The right answer was determined, again, based on philosophy. “The religions of the earth do not greatly differ in rites and forms; they do greatly differ in what they teach.” What made the difference was ultimately the person of Jesus Christ. It was the teaching and the doctrine that made the difference. He explained, “If the divinity is true it is certainly terribly revolutionary. That a good man may have his back to the wall is no more than we knew already; but that God could have his back to the wall is a boast for all insurgents for ever.” Because of this commitment to courage and the uniqueness of Christianity, Chesterton found that it was, “the most adventurous and manly of all theologies.” In this way, it fit perfectly with Chesterton’s original assertion that ordinary people desire adventure and are pleasantly surprised when they are able to avoid the discomfort in that adventure. Being what he considered an ordinary man himself, it should be no surprise to anyone that he was drawn to Christianity. If adventure is what people desire, then a theology with a God who was “a rebel as well as a king” seemed to be one that was worth following.
The fulfillment of those desires then completes Chesterton’s causal chain that leads to his affirmation of the proper type and use of human freedom. He wrote, “Christianity satisfies suddenly and perfectly man’s ancestral instinct for being the right way up; satisfies it supremely in this; that by its creed joy becomes something gigantic and sadness something special and small.” There is a simple and straightforward joy that overcomes a man when he finds a philosophy that is consistent with reality. That is what Chesterton found in Christianity. He understood that he wanted the world to be the right way, and as he understood Christianity more and more, his instincts about desiring the good were reconfirmed by what Christianity taught. He found the shape that he ought to build these boundaries in.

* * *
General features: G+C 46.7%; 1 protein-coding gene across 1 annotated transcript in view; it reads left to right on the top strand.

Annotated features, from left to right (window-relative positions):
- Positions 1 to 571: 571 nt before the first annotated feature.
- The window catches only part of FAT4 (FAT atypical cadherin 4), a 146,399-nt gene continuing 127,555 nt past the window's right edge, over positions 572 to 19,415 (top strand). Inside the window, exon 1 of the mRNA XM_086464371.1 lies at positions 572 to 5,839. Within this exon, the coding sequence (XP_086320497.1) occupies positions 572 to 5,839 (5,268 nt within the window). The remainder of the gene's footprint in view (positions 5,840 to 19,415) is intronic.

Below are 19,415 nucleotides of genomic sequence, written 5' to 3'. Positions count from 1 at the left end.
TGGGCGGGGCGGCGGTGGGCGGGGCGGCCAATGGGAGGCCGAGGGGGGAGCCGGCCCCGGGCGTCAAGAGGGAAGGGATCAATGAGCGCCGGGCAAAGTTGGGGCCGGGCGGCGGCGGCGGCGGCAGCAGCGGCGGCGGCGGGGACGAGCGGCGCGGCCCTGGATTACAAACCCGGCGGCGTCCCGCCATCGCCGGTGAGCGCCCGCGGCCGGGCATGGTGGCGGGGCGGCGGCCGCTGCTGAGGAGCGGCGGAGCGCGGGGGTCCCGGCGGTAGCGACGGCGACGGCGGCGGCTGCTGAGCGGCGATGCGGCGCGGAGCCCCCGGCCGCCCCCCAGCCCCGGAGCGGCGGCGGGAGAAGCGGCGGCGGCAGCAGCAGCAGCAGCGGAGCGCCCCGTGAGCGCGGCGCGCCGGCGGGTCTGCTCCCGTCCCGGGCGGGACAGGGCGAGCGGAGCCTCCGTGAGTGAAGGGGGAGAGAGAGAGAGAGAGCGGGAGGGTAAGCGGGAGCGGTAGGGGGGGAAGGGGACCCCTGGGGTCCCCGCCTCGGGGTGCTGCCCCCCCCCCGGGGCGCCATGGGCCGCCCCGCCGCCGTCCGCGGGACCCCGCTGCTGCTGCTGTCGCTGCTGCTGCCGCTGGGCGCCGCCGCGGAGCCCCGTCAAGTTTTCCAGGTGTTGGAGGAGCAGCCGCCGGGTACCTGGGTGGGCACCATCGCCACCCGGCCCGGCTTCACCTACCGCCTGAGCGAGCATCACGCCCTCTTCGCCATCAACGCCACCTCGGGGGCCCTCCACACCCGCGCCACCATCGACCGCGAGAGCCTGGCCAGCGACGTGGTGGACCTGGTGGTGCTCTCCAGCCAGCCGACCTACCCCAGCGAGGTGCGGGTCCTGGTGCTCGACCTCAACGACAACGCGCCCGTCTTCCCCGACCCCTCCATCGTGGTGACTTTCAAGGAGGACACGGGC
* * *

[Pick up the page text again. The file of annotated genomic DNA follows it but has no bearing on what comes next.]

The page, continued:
Zachary D. Schmoll (PhD in Humanities, Faulkner University) is an adjunct faculty member at Houston Christian University and Southeastern University. He is the author of Disability and the Problem of Evil (Public Philosophy Press, 2020) and was the Founding Editor of An Unexpected Journal. When he is not reading or writing, you can find Zachary playing power soccer, a four on four sport played by power wheelchair users on a basketball court with an oversized soccer ball.
Zak Schmoll. “The Freedom of Boundaries.” An Unexpected Journal 2, no. 2. (Advent 2019): 181-194.
 G.K. Chesterton, Orthodoxy (Chicago: Moody Publishers, 2009), 216.
 Ibid., 234.
 Ibid., 21.
 Ibid., 20
 G. K. Chesterton, Heretics (New York: John Lane Company, 1919), 2.
 Ibid., 3.
 Ibid., 8.
 Ibid., 10.
 Ibid., 11.
 Chesterton, Orthodoxy, 144.
 Ibid., 145.
 Ibid., 193.
 Ibid., 206.
 Ibid., 207.
 Ibid., 206.
 Ibid., 238.